Graduation Year


Document Type




Degree Granting Department


Major Professor

Susan C. McMillan, Ph.D., ARNP

Committee Member

Philip R. Foulis, MD, M.P.H.

Committee Member

Lois O. Gonzalez, Ph.D., ARNP

Committee Member

Brent Small, Ph.D.


Nosocomial, Infection, Epidemiology, Intestinal, Pseudomembranous colitis


Background: The traditional model of infection control has failed to stop the spread of emerging infectious diseases such as Clostridium difficile-associated diarrhea (CDAD) in the acute care environment. Ecological models, which rely upon identification of susceptible hosts, offer an alternative to the prevention of deadly outbreaks. Previous epidemiological research has identified a number of risk factors associated with CDAD. Utilization of this body of research by nurses is limited due to methodological issues that introduce bias and confounding, and use of variables that have limited meaning to the practicing clinical nurse.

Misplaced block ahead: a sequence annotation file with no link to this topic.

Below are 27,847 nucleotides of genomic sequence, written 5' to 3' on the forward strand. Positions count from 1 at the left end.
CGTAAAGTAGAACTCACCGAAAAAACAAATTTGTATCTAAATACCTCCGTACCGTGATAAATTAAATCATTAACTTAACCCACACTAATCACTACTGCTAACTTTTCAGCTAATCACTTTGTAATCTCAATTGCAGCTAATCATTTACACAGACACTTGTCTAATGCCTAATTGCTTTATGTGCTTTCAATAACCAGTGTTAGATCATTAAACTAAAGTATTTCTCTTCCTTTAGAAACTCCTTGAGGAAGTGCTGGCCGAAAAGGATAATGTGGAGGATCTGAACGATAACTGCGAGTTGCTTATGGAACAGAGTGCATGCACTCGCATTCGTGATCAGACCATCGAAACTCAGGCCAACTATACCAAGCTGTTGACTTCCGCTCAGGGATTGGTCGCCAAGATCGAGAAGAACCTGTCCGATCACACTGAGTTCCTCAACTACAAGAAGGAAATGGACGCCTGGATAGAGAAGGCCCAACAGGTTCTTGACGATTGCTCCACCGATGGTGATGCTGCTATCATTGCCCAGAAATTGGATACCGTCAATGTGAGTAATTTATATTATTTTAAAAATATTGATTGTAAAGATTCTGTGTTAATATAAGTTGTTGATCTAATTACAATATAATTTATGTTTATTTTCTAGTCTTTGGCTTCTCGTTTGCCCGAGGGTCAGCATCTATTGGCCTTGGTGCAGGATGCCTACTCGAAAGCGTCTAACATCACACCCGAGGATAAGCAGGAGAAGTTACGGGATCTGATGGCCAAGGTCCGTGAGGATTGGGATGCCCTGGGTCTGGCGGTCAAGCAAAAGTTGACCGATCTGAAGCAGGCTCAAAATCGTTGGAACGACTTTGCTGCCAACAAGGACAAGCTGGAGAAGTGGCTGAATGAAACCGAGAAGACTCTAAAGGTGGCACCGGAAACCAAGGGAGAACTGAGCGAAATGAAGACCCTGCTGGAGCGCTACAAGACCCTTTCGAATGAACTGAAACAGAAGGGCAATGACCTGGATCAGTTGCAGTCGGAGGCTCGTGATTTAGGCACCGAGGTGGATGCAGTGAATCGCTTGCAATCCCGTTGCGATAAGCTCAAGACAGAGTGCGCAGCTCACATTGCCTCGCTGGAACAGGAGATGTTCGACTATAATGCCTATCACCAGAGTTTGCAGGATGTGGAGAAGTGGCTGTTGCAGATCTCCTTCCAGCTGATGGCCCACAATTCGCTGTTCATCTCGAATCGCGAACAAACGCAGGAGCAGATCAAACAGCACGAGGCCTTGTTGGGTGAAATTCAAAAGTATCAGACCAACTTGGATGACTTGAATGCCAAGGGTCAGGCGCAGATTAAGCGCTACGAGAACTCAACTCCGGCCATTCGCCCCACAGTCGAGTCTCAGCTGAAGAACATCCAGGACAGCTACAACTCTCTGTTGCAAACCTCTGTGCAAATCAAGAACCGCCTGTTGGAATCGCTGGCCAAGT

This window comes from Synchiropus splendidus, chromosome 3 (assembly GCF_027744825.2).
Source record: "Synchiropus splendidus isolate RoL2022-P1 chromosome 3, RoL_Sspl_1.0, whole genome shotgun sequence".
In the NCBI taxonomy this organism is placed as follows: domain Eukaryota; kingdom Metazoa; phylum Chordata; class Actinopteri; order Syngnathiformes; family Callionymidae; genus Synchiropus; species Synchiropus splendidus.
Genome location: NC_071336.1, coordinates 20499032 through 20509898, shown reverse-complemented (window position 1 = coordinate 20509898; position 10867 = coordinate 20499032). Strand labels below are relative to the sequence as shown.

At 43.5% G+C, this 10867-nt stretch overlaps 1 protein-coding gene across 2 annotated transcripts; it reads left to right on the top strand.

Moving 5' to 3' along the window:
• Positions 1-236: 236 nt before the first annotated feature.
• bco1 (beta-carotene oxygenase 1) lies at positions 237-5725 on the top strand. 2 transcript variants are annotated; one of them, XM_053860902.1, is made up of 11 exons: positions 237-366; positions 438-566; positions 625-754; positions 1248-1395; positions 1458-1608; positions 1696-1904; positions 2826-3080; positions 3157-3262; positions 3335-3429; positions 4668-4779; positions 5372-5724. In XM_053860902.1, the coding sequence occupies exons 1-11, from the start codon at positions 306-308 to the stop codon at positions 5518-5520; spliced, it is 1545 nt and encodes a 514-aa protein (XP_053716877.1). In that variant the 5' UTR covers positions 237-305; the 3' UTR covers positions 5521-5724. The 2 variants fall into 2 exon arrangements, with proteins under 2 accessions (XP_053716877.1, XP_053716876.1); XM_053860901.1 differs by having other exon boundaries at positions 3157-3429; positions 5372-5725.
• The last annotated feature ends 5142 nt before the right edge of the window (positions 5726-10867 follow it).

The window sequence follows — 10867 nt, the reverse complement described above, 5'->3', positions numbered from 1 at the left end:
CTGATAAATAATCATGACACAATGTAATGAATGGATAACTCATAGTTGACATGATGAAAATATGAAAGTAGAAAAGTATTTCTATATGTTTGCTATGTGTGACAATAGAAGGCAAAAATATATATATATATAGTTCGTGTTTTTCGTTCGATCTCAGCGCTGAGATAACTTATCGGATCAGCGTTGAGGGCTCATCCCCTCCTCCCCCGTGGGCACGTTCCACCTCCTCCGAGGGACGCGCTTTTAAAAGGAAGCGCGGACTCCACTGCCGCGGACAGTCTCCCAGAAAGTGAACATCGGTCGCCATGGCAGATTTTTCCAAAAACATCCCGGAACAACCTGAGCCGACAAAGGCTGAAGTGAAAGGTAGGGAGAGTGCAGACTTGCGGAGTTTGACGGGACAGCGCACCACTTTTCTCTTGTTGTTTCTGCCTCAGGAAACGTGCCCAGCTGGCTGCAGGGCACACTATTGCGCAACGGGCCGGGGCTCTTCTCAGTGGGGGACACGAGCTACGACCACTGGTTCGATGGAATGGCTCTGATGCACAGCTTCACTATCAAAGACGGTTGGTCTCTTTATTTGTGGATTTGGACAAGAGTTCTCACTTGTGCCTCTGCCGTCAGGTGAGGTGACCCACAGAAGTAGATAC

Aim: The aim of this study was to develop an ecological model useful for nurses in predicting the susceptibility of individuals to CDAD during an acute care hospital stay. Method: A case-control study compared 66 cases with CDAD to 66 controls matched for the temporal and spatial risk factors of hospital admission date and geographic nursing care unit within the institution. The two subject groups were compared on variables of age, antibiotic burden, laxative or bowel preparation exposure, nutritional status, gastric acid suppression therapy, enteral feeding exposure, and severity of illness as measured on the Horn Severity of Illness index. All subjects were hospitalized between January 1, 2000 and December 31, 2006.

Results: On univariate analysis, age, severity of illness, serum albumin levels, length of exposure, and proton pump inhibitor drug burden were significantly associated with CDAD status. Following multivariate analysis, only severity of illness, length of exposure, and decreased antibiotic drug burden were significantly associated with the development of hospital-acquired CDAD.

Conclusions: This study supports the use of an ecological perspective in identifying risk factors and interventions to prevent the future spread of this infectious disease.